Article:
us afghanistan: View: Towards an Afghan ceasefire; Pakistan dictating terms to US?


By Vivek Katju

US special representative for Afghanistan reconciliation Zalmay Khalilzad’s latest round of extended talks with Taliban representatives in Doha resulted in remarkable movement last week, pregnant with positivity for the long-suffering country but also of possible dangers that may cause deep and continuing instability. Khalilzad tweeted that the talks had secured “elements of progress on vital issues”.

While not disclosing them he mentioned that no agreement was reached on a ceasefire and on the nature of the “intra-Afghan” dialogue that would take place to move Afghanistan to peace and stability. From Doha he proceeded to Kabul to brief President Ashraf Ghani and Chief Executive Abdullah Abdullah who lead the National Unity Government (NUG).

Reports indicate that the US has agreed to the key Taliban demand for the withdrawal of foreign forces. On its part, Taliban has accepted the important US condition, that it would neither have any connection with international terrorist groups such as al-Qaida nor allow Afghanistan’s territory to be used by such organisations. Both these points need to be considered in context.

Donald Trump became committed to getting US troops out of Afghanistan during his presidential campaign. Initially he sought to pressure Pakistan to close Taliban safe havens and compel it to negotiate with NUG. However, the absence of effective and concrete steps to back Trump’s Twitter threats exposed their hollowness. It also became apparent that he had lost faith and patience with his generals to rein in Taliban. Four months ago Trump abandoned bluster and conceded to Taliban demand for direct negotiations. Doing so he revealed a position of extreme weakness which only consolidated Taliban rigidity.

Over these past months Taliban, with Pakistan behind it, has virtually dictated terms to the US as the, till now, agreed Doha elements bear witness. On the withdrawal of US forces it matters little that Trump also wants them to return home. What will play is that Taliban has prevailed upon the US.

The Taliban agreement to break contacts with al-Qaida is not greatly surprising because Taliban was always an Afghanistan oriented group. It developed links with al-Qaida when it captured Jalalabad in September 1996; Osama bin Laden had taken refuge there since April that year. Their relations became strong and Taliban did not abandon him after 9/11 but its focus never shifted from Afghanistan.

It is noteworthy that Khalilzad used the formulation “intra-Afghan” instead of ‘NUG-Taliban’ dialogue. There is a basic difference between the two and signifies a major concession to Taliban, which has considered NUG as a US puppet. It implies that Taliban will negotiate with an array of Afghan groups and not exclusively with NUG about the country’s constitutional and political future. It is unlikely that Ghani will easily agree to this approach for it seriously erodes his credibility.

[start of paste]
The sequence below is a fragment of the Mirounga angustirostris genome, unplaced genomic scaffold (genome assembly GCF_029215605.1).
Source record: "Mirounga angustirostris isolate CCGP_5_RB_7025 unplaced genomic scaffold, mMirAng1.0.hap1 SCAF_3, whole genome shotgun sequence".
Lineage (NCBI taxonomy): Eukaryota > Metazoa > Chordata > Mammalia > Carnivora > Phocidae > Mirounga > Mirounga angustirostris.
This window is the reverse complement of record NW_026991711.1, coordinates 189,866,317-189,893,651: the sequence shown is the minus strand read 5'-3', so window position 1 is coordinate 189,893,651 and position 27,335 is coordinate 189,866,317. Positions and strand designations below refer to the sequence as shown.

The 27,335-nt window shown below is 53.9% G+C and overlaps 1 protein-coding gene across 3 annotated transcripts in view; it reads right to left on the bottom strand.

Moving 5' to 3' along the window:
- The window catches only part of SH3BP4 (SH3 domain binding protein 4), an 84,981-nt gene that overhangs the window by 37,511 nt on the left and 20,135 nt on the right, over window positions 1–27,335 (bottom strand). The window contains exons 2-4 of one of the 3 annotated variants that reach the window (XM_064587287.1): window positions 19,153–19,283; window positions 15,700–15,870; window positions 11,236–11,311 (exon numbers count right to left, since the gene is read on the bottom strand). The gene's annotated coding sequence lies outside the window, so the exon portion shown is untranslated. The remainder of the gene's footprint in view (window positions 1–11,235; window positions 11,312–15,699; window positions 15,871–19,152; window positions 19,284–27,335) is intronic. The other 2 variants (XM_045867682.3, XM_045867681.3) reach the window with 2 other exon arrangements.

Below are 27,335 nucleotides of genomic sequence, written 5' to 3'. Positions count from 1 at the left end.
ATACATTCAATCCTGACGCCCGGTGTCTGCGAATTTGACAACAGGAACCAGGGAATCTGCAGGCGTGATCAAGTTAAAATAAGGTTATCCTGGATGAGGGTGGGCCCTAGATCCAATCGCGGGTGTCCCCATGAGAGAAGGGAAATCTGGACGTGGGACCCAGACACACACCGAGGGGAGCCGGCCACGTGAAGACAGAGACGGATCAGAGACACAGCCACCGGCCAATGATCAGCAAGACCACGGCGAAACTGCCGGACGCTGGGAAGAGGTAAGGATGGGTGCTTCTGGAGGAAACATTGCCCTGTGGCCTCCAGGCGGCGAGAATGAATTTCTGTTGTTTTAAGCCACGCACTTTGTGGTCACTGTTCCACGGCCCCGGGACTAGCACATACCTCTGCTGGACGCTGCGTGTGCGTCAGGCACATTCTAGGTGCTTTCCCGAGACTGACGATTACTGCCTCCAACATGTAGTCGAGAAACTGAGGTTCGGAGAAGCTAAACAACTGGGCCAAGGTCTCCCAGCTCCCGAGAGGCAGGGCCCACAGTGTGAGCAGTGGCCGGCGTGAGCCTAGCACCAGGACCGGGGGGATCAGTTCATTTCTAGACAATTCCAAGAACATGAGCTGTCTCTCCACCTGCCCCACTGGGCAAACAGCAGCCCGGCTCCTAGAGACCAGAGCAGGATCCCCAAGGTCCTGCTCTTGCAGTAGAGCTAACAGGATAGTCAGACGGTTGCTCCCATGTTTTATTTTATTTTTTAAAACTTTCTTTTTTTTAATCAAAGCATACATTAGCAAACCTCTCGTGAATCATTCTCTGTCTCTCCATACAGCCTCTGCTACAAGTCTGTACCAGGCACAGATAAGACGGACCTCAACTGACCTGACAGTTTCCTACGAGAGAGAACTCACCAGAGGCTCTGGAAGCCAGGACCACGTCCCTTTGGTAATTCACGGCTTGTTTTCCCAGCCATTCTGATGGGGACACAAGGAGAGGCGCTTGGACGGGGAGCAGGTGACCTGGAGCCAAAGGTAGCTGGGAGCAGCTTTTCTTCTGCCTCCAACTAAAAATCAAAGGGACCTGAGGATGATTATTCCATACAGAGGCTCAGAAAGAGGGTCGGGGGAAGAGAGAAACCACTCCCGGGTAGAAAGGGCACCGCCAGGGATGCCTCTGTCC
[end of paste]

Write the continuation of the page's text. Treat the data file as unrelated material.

While NUG needs to appoint a credible negotiating team and reach out to all sections of Afghan political opinion it should not be bypassed. That would set the clock back. It would make the next Afghan presidential election, slated for July and for which Ghani and Abdullah have announced their candidatures, irrelevant. It would also lead to a demand for the establishment of an interim government on the lines appointed at the Bonn meeting in 2001.

All this would put the country into unchartered waters and lead to the fatal splintering of its politics potentially on ethnic lines. If that were to happen then could the ethnic splintering of the Afghan National Security Forces be avoided? This would be a recipe for disaster, evoking memories of the situation in the 1990s.

That analogy is apt especially as Taliban have not agreed to a ceasefire. This implies that the group and NUG, or its successor, should presidential elections be held, can be locked in armed struggle for control while a dialogue is on. While war and negotiations can go along simultaneously it makes dialogue very difficult to sustain if terrorist actions continue. Taliban may worry that if they agree to a ceasefire with NUG their fighters may have no incentive left for fighting. That is an internal Taliban problem and should not lead to an unwarranted concession to it.

Some US commentators warn that Trump could withdraw US forces even without an agreement with Taliban. He is emphasising that important regional countries should shoulder the burden of creating stable conditions in Afghanistan instead of the US which is “six thousand miles away”. If a US forces withdrawal of this kind takes place it may precipitate a general lack of confidence in the already tenuous Afghan polity plunging the country into greater violence and instability. That would draw in the regional countries who would act to protect their interests in an ethnic-driven Afghan breakdown.

Pakistan is taking satisfaction that its view on resolving the Afghanistan problem is proving correct. Taliban is stressing to the US and others, including India, that it is an independent actor, not a creature of Pakistan. The fact is that Pakistan continues to have great leverage over it but does not, at this time, entirely control it.

At this stage of great fluidity in Afghan affairs, India’s interests require the intensification of contacts with all groups, including Taliban. Despite the coming Lok Sabha elections India must not take its eye off the Afghan situation but enhance its diplomatic interaction on the issue.

The writer is former secretary, MEA

DISCLAIMER : Views expressed above are the author’s own.

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